This course is designed to introduce the student into the exciting new world of mapping software. Mapping software has found many uses throughout government, universities, business, as well as in the public policy arena. Students will learn how to use mapping tools that are available with data driven web sites, as well as learn how to create their own maps with mapping software. Students will learn how to work with different kinds of data sets and how to incorporate them into customized maps for analysis and presentation.
This course will provide the fundamental skills necessary for geospatial programming. Topics will include calling geographic processing tools, batch processing, performing file input/output in an external computing language and building, graphical user interfaces, and displays. To support these tasks, students will learn basic object-oriented programming concepts.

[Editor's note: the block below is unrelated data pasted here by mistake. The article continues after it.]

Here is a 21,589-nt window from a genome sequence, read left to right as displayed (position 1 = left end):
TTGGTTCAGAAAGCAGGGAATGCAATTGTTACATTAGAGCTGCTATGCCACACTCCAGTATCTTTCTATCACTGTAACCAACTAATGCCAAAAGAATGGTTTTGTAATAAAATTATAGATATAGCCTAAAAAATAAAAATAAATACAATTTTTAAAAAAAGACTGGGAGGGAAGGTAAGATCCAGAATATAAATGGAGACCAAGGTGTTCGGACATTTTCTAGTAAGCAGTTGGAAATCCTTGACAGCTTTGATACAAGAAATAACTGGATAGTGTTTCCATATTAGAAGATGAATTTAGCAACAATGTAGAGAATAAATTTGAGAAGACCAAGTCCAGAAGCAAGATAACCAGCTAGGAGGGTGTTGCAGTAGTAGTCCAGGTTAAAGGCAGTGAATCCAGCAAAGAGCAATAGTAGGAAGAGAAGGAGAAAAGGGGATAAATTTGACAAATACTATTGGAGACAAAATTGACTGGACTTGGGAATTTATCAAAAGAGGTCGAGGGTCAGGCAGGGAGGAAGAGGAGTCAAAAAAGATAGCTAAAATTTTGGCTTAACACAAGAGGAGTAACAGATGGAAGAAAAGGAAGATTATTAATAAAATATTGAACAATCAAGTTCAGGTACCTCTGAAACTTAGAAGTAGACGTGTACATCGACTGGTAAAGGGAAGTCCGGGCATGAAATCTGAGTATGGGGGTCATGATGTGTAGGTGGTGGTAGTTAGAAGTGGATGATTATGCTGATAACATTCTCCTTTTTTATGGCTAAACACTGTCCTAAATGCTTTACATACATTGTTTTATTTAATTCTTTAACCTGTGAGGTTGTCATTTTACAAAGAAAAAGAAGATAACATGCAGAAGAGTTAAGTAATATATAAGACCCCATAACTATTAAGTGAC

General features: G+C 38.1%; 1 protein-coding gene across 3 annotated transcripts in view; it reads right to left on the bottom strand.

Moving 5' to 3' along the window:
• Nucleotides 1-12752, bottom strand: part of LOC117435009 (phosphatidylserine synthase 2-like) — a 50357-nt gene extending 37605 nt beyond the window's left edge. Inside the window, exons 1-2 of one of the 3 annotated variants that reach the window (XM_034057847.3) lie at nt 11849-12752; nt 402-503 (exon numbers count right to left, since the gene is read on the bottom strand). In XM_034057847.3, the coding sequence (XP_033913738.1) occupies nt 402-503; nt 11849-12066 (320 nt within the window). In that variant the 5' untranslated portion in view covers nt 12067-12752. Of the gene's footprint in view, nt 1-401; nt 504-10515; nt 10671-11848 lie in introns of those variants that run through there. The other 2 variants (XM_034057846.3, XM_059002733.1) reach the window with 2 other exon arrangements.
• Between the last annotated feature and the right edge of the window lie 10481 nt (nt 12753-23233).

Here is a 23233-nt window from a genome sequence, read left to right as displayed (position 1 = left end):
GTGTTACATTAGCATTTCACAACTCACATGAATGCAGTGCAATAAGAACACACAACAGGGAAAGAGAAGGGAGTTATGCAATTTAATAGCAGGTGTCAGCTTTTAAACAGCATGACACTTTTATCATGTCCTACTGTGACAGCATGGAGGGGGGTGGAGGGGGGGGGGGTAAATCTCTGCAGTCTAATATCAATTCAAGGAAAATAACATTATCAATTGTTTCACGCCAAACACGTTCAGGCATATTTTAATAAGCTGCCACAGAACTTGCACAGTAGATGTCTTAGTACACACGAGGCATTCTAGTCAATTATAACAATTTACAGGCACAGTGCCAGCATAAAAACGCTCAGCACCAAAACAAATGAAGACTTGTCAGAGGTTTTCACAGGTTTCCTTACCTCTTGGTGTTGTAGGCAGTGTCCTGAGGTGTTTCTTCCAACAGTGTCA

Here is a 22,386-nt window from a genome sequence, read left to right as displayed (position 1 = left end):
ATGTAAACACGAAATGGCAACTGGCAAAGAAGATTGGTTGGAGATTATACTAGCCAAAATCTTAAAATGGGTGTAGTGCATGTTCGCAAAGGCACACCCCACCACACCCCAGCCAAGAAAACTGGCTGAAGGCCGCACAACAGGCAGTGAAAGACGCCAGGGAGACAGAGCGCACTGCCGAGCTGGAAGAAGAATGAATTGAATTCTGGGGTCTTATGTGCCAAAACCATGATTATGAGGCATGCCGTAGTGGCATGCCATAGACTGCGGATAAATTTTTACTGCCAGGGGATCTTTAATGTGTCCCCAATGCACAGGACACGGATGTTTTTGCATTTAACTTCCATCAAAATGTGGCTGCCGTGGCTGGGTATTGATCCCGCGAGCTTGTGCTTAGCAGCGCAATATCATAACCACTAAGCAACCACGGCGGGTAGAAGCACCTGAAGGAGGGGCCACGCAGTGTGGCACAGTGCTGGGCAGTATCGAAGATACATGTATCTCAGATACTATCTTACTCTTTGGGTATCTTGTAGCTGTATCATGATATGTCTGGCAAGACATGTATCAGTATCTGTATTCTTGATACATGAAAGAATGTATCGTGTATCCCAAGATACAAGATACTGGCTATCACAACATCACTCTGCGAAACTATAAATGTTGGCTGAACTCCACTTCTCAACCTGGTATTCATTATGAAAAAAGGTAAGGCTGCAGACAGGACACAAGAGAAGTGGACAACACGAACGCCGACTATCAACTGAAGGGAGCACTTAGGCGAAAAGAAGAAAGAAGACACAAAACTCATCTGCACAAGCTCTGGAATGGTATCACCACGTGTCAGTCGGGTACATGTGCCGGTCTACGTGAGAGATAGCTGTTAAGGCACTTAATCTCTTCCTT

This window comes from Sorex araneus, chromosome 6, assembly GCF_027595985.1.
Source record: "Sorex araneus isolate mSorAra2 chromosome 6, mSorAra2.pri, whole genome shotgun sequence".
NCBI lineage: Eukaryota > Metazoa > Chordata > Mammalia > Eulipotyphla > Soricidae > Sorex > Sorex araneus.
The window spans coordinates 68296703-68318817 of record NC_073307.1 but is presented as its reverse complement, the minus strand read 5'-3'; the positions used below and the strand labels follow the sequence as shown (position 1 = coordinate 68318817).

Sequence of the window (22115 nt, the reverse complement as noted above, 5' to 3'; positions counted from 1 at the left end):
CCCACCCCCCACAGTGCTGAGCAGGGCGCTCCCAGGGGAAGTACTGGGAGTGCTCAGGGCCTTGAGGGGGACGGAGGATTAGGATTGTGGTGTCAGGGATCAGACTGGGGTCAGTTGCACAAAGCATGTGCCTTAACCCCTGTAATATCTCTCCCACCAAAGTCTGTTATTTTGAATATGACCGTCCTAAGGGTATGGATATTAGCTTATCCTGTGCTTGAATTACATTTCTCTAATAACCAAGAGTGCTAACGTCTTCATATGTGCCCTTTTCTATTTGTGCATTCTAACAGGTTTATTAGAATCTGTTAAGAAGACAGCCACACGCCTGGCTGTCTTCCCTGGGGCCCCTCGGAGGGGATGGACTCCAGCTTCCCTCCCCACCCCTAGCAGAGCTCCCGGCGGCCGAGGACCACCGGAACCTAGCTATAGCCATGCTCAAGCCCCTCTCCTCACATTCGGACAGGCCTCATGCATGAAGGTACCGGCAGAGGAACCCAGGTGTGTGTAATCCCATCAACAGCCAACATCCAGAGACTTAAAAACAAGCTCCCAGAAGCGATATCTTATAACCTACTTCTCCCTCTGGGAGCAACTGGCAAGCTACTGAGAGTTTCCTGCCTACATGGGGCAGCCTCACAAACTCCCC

This course will provide an overview of the technology by which aircraft and satellite images of the Earth are produced as well as hands on experience manipulating and interpreting remote sensing data. Students will gain practical experience in environmental analysis using satellite imagery and commonly used sensors and analytical methods for the Earth sciences.
Free Elective Credits: 29
Total Credits: 120
Tuition rates for SNHU's online degree programs are among the lowest in the nation. We offer financial aid packages to those who qualify, plus a 30 percent tuition discount for active-duty service members and their spouses.
*Tuition rates are subject to change. Changes are generally implemented in June each year.
Additional Costs Books (course by course).
Students are responsible for providing their own internet access.
Southern New Hampshire University is a private, nonprofit institution accredited by the New England Association of Schools and Colleges as well as several other accrediting bodies. More...